FOR years, many have remarked upon the fact that astrophysicist Vera Rubin, whose work convinced the world that dark matter existed, has yet to win a Nobel Prize in physics. So far, only two women have received the prize: Marie Curie, famous for her work on radioactivity, and Maria Goeppert-Mayer, who was awarded for her work on atomic nuclear structure. After Goeppert-Mayer received the Nobel Prize in physics 54 years ago, it never went to another woman ever since.
Over the years, many have speculated that Rubin would finally win the Nobel for her groundbreaking work. Others have even demanded it. Some, like cosmologist Chanda Prescod-Weinstein, have called for men to not accept the prize until Rubin receives it. Given the prestige and prize money involved, it was hard to convince male winners to get behind this call.
Vera Rubin died on Christmas Day of last year. Because the Nobel Prize is awarded only to living scientists, Rubin would never be a Nobel Prize winner. The hope of adding another woman to the list of laureates will have to wait at least another year.
Given that about half of people are females, that a rising number of scientists are women, and that so many breakthroughs in recent decades benefited from the work of female scientists, the shortage of women on the list of Nobel Prize winners in physics is a blemish to the prestigious award and can even be seen as an indictment on the scientific community.
The opinion I gave above raises several important questions. First, what were Rubin’s accomplishments anyway? Second, does the Nobel Prize matter at all? Let me address these questions one at a time.
First, Rubin’s work is rightly considered to be a pivotal achievement. Rubin, together with colleague Kent Ford, found the evidence that convinced the scientific community that dark matter existed.
Dark matter is so named because it does not interact with light and is therefore invisible. Because of this, our existing instruments cannot detect it directly. However, its gravitational effects can be measured. Based on these measurements we now know that more than 85 percent of the matter in the universe is in the form of dark matter. The rest, the matter composed of atoms that make up stars, planets, and gas clouds, accounted for around 15 percent.
As with many discoveries in astronomy, Rubin and Ford did not seek out to discover dark matter when they did. Instead, they were measuring how the stars in a galaxy moved to see if the known laws of gravity and motion applied there. What they found was that the motion of galaxies can only be explained if most of its mass is in the form of invisible dark matter.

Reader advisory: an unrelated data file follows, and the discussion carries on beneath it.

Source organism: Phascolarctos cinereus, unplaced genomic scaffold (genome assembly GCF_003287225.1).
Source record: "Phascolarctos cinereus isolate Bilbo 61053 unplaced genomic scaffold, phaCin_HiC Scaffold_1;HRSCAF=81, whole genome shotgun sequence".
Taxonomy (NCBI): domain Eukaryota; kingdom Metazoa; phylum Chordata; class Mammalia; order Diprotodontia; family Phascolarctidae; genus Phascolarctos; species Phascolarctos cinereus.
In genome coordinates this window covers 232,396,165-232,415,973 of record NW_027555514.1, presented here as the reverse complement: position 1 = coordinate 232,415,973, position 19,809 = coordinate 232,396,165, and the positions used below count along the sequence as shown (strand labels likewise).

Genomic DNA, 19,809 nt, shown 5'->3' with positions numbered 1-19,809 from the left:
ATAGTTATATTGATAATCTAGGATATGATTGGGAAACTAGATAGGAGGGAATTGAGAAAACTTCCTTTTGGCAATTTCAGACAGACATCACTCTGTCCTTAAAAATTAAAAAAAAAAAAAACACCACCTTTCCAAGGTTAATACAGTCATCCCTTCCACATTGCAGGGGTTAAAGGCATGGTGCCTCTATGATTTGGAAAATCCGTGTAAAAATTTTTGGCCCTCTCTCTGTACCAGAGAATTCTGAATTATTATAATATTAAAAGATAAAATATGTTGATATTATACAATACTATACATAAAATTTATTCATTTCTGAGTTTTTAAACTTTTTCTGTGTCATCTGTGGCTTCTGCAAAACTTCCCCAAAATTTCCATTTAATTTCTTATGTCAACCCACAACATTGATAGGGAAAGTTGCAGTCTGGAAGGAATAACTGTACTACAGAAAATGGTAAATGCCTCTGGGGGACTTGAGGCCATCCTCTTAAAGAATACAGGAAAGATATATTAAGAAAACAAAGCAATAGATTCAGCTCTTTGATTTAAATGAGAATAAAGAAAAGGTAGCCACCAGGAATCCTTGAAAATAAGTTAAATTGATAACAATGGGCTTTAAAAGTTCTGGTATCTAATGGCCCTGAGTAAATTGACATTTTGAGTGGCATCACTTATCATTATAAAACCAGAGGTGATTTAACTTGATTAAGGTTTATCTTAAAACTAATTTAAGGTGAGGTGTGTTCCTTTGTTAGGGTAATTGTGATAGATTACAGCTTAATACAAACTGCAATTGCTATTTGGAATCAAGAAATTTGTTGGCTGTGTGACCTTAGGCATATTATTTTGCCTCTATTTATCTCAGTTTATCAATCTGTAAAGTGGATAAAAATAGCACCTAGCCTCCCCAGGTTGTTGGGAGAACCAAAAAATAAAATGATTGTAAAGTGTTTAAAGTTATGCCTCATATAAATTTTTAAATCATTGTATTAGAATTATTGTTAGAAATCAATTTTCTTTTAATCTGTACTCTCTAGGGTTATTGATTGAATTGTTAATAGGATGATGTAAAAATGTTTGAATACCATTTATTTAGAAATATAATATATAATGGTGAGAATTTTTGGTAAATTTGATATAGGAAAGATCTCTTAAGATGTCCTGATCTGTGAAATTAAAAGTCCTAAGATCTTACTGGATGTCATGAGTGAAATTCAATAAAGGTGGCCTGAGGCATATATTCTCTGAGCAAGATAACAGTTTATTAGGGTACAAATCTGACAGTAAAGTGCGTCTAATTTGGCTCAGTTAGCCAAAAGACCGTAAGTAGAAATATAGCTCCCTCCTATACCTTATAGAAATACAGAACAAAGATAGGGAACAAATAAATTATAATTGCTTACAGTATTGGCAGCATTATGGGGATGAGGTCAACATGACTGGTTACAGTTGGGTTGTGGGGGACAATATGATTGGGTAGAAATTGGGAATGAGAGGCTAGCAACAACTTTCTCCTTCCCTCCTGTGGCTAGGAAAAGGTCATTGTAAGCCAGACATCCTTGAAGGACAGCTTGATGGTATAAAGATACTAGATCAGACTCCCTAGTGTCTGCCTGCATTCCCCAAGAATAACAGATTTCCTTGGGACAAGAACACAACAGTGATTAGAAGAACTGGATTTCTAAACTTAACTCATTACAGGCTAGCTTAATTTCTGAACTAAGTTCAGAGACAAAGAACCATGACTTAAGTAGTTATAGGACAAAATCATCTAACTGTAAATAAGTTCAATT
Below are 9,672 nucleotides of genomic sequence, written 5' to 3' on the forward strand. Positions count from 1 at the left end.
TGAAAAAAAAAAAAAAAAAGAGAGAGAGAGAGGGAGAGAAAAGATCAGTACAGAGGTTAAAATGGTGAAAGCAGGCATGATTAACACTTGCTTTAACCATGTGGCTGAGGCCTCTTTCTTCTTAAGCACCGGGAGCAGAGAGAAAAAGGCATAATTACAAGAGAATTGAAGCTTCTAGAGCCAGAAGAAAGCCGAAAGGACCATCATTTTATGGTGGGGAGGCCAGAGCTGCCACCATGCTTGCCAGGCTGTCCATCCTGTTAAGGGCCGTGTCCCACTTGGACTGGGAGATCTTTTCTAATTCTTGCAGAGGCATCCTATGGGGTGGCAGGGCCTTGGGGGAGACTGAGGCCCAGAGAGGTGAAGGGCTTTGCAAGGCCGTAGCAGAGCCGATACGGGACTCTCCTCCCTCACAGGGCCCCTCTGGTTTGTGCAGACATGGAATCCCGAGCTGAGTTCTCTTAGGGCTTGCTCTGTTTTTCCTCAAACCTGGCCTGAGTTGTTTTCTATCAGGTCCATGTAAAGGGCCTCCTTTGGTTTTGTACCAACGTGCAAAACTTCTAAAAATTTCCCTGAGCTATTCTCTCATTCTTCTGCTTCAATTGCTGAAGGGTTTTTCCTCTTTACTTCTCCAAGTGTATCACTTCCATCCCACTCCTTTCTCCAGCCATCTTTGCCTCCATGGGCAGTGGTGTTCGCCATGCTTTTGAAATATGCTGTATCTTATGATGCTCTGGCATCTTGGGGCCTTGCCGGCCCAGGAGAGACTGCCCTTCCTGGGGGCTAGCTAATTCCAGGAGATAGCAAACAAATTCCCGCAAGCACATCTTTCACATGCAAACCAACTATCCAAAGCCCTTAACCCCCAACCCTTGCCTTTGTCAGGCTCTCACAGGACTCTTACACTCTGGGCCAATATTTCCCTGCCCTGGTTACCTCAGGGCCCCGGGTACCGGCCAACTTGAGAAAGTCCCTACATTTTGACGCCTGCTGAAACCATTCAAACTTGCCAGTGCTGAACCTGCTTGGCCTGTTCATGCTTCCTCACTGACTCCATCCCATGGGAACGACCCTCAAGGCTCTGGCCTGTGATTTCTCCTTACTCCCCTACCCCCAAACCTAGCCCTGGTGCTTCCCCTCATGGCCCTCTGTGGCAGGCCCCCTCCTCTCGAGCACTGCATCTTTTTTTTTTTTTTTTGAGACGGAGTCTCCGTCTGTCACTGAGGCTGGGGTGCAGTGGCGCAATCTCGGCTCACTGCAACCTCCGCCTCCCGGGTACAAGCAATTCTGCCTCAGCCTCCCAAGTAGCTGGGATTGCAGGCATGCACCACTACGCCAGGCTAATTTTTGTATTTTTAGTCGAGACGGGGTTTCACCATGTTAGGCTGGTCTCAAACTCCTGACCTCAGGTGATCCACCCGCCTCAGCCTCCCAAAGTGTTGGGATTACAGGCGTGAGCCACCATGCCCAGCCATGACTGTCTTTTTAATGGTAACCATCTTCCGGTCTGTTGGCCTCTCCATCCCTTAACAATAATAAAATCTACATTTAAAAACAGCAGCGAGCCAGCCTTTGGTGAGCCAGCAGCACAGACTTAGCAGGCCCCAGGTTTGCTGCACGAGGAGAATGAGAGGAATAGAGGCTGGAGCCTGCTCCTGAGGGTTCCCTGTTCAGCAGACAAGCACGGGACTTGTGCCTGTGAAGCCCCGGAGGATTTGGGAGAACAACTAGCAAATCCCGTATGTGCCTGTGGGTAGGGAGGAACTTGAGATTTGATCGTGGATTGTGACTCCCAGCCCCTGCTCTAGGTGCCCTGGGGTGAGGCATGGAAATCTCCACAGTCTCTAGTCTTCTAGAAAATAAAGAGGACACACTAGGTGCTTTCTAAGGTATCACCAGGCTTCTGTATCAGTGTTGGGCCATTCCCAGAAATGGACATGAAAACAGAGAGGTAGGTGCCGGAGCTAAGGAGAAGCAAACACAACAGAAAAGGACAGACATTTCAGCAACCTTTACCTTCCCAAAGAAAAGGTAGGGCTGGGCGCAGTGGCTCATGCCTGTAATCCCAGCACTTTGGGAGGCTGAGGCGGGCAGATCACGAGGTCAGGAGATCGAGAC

In a way, Rubin and Ford lead us to the path to discover 85 percent of the stuff in the universe. All this time we have been studying just the 15 percent. We are still on that path; we are yet to fully understand what dark matter really is.
Think about that for a moment. All the matter we can see in all the stars, planets, and gas clouds in the entire universe, all of that is just 15 percent of the matter in the universe. The rest of it is this dark matter. I hope you agree with me that finding evidence for 85 percent of the matter in the universe is a groundbreaking discovery worthy of a prize meant for such work.
Now we go to the second question—does the Nobel Prize matter at all? Isn’t it just a piece of metal, some prestige, and more than a million dollars? Isn’t achievement and recognition by one’s community more important?
Yes, receiving a prize awarded by one committee is not the most important thing, and not receiving it does not negate real scientific achievement.
However, the Nobel Prize counts for something. If it were awarded to a woman, it would count for a lot.
Many scientists who are celebrities in their professional circles remain largely unknown to the broader public until they are recognized with a Nobel Prize. Because of the prestige of the prize, recipients can potentially gain influence beyond the few experts who already know and recognize their achievements.
Throughout her life, Vera Rubin had a powerful impact on women who dreamt of pursuing a career in cosmology and astrophysics. If she received the prize, that impact would have been multiplied, magnified, and expanded beyond her professional circle.
The Nobel Prize is important to the sociology surrounding science. And so we rightly mourn the fact that Rubin died without receiving it. For the sake of the health of the scientific community, let us hope a deserving woman receives the prize sooner rather than later. I’m sure Rubin would be happy for that woman and entire generation of women she will inspire.
Pecier Decierdo is resident physicist and astronomer of The Mind Museum.